by ALLIE BISWAS
Julie Greve entered a major photography competition earlier this year after a friend casually mentioned it. Still a student, at the time completing her final year at Central Saint Martins, Greve ended up as one of three winners selected from more than 2,000 international applicants. The Your Picture/Our Future initiative was launched by fashion designer Jonathan Anderson, an avid art collector and patron, who founded the Loewe Craft Prize in 2016. Anderson, who directs his namesake label as well as the luxury Spanish house Loewe, wanted to provide emerging talents with an unprecedented opportunity to showcase their work: the prize was to shoot imagery for JW Anderson’s autumn/winter campaign. Greve, along with Simons Finnerty from the US and Yelena Beletskaya from Russia, each created three contrasting visions for the brand. Their pictures are now being seen around the world, appearing in print and digital publications.
JW Anderson Autumn Winter 2018 campaign. Photograph courtesy of Julie Greve.
In her short career, Greve, who is based in London, has done editorial shoots for Man About Town magazine and Pringle, but her interest is less focused on commercial enterprises. The project to which she is currently dedicated is her ongoing portrait series, which she exhibited as part of her degree show in the summer. She takes pictures of young women, often still teenagers, who are depicted closeup against plain backdrops. Greve’s approach is largely informed by the relationship she is able to create with her subjects, many of whom she finds in the rural part of Denmark where she grew up. Tonally, the images she produces border on documentary, but, as Greve explains: “It’s not about showing the lives of my subjects, but rather the fiction that I want to create.”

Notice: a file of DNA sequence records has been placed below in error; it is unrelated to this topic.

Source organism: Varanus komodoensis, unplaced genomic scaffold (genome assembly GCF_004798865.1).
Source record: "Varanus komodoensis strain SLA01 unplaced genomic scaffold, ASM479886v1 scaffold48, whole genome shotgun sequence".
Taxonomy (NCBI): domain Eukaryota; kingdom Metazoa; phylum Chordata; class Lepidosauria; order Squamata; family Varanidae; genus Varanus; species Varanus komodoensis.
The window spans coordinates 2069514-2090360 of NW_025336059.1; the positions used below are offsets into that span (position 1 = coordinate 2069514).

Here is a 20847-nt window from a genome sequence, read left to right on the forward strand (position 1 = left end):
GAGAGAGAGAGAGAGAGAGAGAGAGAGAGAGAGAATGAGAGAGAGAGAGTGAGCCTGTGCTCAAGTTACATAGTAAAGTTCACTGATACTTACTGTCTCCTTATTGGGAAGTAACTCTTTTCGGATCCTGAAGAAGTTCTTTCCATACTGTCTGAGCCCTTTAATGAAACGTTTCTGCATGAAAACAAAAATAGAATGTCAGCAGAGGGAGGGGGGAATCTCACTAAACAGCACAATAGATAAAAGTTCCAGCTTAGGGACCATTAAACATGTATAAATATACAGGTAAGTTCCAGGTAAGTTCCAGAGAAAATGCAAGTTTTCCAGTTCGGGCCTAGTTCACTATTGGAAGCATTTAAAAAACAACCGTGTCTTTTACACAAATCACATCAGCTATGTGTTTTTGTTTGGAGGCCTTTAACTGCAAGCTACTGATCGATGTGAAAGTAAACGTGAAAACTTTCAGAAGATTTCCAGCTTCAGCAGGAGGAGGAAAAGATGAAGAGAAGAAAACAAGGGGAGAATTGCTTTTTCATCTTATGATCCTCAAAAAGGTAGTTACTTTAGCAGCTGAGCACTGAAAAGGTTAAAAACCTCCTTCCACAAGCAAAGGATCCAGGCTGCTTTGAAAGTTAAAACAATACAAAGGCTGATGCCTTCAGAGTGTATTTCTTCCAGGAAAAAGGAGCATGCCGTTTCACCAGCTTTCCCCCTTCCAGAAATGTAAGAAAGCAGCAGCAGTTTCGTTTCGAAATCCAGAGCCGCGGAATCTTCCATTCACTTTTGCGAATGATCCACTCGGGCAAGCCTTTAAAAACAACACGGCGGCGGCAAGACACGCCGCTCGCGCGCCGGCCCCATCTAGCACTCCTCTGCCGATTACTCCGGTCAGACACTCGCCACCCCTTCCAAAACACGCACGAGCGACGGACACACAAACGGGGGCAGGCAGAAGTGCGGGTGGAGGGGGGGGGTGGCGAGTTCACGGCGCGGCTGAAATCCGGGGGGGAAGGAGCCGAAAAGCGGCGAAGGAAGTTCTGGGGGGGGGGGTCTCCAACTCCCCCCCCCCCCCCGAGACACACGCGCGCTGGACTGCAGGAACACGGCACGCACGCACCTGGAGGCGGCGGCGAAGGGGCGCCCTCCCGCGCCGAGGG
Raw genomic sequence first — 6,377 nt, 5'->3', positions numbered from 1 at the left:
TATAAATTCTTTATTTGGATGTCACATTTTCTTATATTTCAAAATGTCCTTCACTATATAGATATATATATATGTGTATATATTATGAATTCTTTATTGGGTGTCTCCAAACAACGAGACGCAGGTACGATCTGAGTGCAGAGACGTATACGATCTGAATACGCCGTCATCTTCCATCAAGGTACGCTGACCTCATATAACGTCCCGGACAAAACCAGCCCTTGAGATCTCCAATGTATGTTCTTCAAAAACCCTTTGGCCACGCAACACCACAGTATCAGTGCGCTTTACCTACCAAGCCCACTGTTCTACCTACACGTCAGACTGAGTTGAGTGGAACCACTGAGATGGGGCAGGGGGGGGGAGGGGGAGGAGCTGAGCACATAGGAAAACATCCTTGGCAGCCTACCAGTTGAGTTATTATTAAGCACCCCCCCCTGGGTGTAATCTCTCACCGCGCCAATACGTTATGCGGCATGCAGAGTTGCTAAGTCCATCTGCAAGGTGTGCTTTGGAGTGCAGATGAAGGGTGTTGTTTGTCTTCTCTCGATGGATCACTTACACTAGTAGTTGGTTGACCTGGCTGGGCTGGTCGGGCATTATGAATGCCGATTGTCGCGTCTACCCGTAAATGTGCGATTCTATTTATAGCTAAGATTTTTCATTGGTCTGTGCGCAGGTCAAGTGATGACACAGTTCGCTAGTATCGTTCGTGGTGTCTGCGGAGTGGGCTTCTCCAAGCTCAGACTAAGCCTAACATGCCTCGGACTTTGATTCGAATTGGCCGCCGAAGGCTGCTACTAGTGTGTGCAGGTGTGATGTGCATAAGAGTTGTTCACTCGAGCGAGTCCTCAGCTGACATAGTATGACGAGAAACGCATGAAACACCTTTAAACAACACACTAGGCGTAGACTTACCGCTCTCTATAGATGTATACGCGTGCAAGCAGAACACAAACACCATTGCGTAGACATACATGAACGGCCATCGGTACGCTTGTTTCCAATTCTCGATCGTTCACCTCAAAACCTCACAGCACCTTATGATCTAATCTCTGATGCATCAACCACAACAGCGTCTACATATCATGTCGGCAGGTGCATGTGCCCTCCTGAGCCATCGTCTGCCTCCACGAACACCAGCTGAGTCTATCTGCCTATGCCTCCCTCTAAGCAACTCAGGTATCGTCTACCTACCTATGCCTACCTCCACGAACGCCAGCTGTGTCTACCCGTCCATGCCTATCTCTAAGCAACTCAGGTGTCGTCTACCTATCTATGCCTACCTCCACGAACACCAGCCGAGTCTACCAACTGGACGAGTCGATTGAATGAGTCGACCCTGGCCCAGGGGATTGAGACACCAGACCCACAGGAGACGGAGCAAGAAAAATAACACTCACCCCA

Allie Biswas: You received your BA earlier this year. How would you say your studies helped in terms of getting you to where you are with your work now?
Julie Greve: I didn’t actually study photography: I come from a fashion course – fashion communication and promotion. Although as people always ask what that is, I tend to say I studied photography. I used to think I would become a stylist. In the first year, I changed my mind. Some people have these very romantic stories: “I took my first photograph and the sound of the camera made me fall in love with photography”, or: “I started taking pictures when I was six years old.” For me, it was really slow. For my placement, in the third year of college, I was at Man About Town. I took some pictures for the magazine. Afterwards, people said to me, you must be so proud to have your photographs published in a magazine. But I didn’t like them that much. After that, I thought, OK, I’m going to take some time off and focus on what I do like. Sometimes you get lost in what other people think you should do or the idea of success. I realised that I didn’t want to work at a magazine, so I went to New York for three months and took some courses at the International Center of Photography, including learning how to print and take large-format pictures. I started to focus on what I wanted to do. I also assisted a fashion photographer during that time.
Emma, 2017. Photograph courtesy of Julie Greve.
AB: Did these experiences in the fashion industry prepare you for the campaign you shot for JW Anderson?
JG: It’s interesting because JW Anderson gave me complete freedom to do what I wanted. Because I had been shooting a lot in Denmark, where I’m from, I thought to do the shoot there. It was easier for me to be there, in terms of getting around and so on. I picked the girls myself. A lot of them I have shot before, so I knew them already and how they work. They are all Danish. I find them on Instagram or I see them on the street. Just normal girls. I don’t like shooting models. They are taught so quickly to pose.